I exit my apartment in Aalmoezenierstraat and cross the road to the Salvation Army, where I buy myself a used red duffelcoat for EUR 7,50. It is an obvious choice as I have already owned  a few red woolen coats. My mother Annette Van Dijck gave me hers on one of my last visits before her death. I put it on for her and walked around with an air of contentment, but it was slight pretense. The coat was a classical-royal Belgian bourgeois style, hence the shoulders of the coat were stuffed with large epaulettes, Annette”s coveted fashion trend. Annette would buy her coats and sweaters with such inbuilt epaulettes at the shoulders and walk around with improved posture, reminding her daughters of their slouching posture and to buy epaulettes.

Annette’s father: Gustaaf Van Dijck, and her mother: Helena Siebelinck, were a classic couple of the Dutch bourgeoisie. Her father died in World World II, a medical doctor who had tuberculosis and could not get a hold of peniciline, as she told us many times. There were eleven children in the family and, as one of the only girls, Annette was ordered to start working as a hospital radiologist and feeding the large family. Annette was a very smart girl and wanted rather to get a proper education, but only her brothers were allowed to do so.

At the end of her life, it took my mother many years to die and she somehow kept up her strength to the last minute, even though she was stranded in bed for many months, she would push her self around using doorhandles, walls and cabinets. She refused to get any kind of walking aids or medical personnel inside her apartment, and wanted to suffer and die alone.

Like Annette, my grandmother Helene Siebelinck equally shunned all social contact towards the end of her life, complaining for many years that she was feeling off and that it had been enough. She grew up in an upper-middle class family who owned a lucrative brewery in the village of Wouw, just across the Dutch border. She married Gustaaf Van Dijck in the Flemish village Essen right across the Belgian border and became a deeply isolated person after his death.

Annette was more integrated in the small Flemish village Kalmthout, more so than her mother, Helene. Annette lived modestly and kept a certain joi de vivre for throughout the years that she was dying. She kept driving her Berlino to the Delhaize down the road and cooking fancy meals, taking fairly large doses of morphine as she got closer to death, binge-reading her thick novels and watching plenty of TV. In this way she was a kind of role-model for how to depart.

Annette gave me her red coat with epaulette-shoulders. I thanked her and stuffed it in my suitcase to fly to Hong Kong, where wintercoats can only be worn several days out of a year. Even before this moment, I had often browsed through my mother’s extensive collection of coats. When my big sister Mieke was still alive, we had once inspected her coats together when having cocktails before dinner. Mieke handed me one of Annette’s heavy black coats with an ostentatious fur collar—I paraded in the apartment and then we decided to walk it outside in the woods. It was frosty and drizzling and the sun was setting even though it had never shown that day. I buttoned my mother’s coat and put on a woolen hat, a scarf and gloves, and slowly trailing my sister, slipped on small icy puddles, coughing and giggling.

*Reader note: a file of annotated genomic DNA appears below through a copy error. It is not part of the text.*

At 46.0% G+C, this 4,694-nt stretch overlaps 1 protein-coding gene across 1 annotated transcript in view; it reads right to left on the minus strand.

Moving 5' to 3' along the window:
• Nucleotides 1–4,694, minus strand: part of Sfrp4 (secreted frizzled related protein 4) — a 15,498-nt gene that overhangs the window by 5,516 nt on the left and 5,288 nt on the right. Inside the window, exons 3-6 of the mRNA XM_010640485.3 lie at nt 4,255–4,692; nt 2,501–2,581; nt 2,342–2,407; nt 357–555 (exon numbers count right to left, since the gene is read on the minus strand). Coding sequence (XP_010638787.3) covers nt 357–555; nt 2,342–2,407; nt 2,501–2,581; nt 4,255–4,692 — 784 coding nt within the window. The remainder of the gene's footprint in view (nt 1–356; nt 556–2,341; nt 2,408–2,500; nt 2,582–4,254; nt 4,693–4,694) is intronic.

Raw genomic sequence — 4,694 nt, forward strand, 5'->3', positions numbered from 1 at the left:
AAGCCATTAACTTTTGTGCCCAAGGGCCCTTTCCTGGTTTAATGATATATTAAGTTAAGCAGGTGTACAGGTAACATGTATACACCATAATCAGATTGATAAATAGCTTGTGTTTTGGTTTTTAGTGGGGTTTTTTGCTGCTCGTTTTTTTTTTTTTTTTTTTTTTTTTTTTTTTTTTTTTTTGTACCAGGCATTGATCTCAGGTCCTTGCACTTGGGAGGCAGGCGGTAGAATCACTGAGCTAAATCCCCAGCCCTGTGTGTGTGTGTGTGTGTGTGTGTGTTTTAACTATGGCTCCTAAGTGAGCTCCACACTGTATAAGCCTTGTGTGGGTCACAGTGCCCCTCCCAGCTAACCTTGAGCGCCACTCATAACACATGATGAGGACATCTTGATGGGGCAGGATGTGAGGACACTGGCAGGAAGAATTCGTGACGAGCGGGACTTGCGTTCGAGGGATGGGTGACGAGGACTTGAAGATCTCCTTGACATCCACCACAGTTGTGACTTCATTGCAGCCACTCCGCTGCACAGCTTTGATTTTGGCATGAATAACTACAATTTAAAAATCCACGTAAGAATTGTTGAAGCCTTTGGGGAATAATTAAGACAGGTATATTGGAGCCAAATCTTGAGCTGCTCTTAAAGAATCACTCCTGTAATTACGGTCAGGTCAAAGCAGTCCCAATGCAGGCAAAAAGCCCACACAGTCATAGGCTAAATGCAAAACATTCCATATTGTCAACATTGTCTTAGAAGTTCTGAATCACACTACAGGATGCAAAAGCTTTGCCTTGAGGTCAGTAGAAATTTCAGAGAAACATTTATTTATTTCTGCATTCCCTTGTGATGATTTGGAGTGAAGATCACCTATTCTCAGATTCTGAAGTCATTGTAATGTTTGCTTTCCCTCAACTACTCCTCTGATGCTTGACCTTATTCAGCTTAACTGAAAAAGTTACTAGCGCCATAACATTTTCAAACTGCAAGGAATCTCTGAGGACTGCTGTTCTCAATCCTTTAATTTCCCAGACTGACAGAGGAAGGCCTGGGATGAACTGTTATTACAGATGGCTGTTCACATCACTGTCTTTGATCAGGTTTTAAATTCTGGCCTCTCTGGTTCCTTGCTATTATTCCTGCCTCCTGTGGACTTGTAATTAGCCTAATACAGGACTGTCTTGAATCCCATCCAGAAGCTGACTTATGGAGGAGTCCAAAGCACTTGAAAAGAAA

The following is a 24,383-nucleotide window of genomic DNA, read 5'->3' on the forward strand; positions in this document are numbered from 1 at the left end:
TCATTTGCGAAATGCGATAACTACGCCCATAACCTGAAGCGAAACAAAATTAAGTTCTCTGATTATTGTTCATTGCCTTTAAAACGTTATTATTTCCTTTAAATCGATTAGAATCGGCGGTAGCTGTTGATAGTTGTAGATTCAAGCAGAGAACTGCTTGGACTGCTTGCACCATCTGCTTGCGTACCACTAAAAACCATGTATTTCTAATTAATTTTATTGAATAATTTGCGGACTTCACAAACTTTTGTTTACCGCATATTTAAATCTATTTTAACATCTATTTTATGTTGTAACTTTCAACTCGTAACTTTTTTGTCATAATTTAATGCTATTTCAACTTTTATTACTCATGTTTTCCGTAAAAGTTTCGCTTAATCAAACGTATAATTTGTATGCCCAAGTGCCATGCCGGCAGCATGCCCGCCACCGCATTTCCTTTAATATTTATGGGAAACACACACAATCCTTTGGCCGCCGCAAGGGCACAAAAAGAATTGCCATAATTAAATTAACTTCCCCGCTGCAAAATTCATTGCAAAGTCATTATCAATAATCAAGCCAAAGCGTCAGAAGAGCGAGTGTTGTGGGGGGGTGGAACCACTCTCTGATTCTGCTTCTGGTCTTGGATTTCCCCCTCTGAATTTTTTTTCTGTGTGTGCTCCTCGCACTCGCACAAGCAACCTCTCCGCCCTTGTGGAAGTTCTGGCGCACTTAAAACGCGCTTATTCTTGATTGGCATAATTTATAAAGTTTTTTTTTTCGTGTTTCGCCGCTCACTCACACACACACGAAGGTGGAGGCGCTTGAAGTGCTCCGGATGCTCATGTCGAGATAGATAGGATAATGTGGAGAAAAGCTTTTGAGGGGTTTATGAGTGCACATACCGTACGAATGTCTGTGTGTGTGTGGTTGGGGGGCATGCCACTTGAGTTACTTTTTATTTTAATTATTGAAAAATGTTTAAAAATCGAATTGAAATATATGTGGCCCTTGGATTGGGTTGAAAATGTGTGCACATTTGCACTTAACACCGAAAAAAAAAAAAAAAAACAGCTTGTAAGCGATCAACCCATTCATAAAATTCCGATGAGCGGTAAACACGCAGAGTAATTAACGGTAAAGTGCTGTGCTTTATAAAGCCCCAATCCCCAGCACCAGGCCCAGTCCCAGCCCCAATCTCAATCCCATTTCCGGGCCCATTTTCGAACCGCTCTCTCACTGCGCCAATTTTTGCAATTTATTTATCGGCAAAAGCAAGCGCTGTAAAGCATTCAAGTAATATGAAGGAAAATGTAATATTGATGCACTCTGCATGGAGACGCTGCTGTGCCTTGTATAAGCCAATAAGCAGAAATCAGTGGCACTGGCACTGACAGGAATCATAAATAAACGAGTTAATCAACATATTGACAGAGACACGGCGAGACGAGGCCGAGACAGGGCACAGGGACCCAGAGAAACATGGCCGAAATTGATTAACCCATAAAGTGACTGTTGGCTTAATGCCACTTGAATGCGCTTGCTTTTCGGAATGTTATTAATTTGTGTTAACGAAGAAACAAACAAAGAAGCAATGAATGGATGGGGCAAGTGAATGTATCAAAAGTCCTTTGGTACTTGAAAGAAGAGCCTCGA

My confused American husband following us into the stinky Flemish fields.

And now I feel that coat again in the Salvation Army. I have pangs of missing Annette. I feel a need to talk to Yvonne, the old Dutch lady with silver curly long hair who runs the second-hand clothing shop in the Salvation Army. She opens it every Wednesday afternoon and I often sneak into her shop to chat with her and to buy the various pieces of my sabbatical wardrobe.

Yvonne talks to me non-stop and also makes sure that I don’t make any rash choices, guiding me through her erratic collections to a hidden mirror in the dingy backroom. She orders me to zip up coats and move my arms around before buying a coat. She babbles while she tends to her teeny dog, a breed called “Japanese Chin,” who is sleeping in a very small cardboard basket. She named her dog Chinny so that she actually could remember the dog’s breed  (Japanese Chin is the breed).

Chinny has been her companion of ten years but is terminally ill as a large gland has slipped out of “female cavity,” she had been stitched up but kept pulling out the stitches and making a mess at the floor of the Salvation Army.

I was distracted for a minute when when I thought I heard Yvonne say that she was actually ready to put Chinny under, that Chinny had no energy left, that it was time too much for her. There comes a point of full exhaustion when we try to take care of the nearly departed.

I slipped out of my reverie and I had misheard it, Yvonne said that she would take Chinny to the vet the next day and she would probably be totally fine.

When I visited three days later to check up on Chinny, the minuscule Japanese breed had indeed made a full recovery. After taking some medication her gland had slipped back into her female cavity. She had been moved inside a proper dog basket and was wrapped inside a suave mohair blanket. She was already starting to tease and pester Yvonne for food.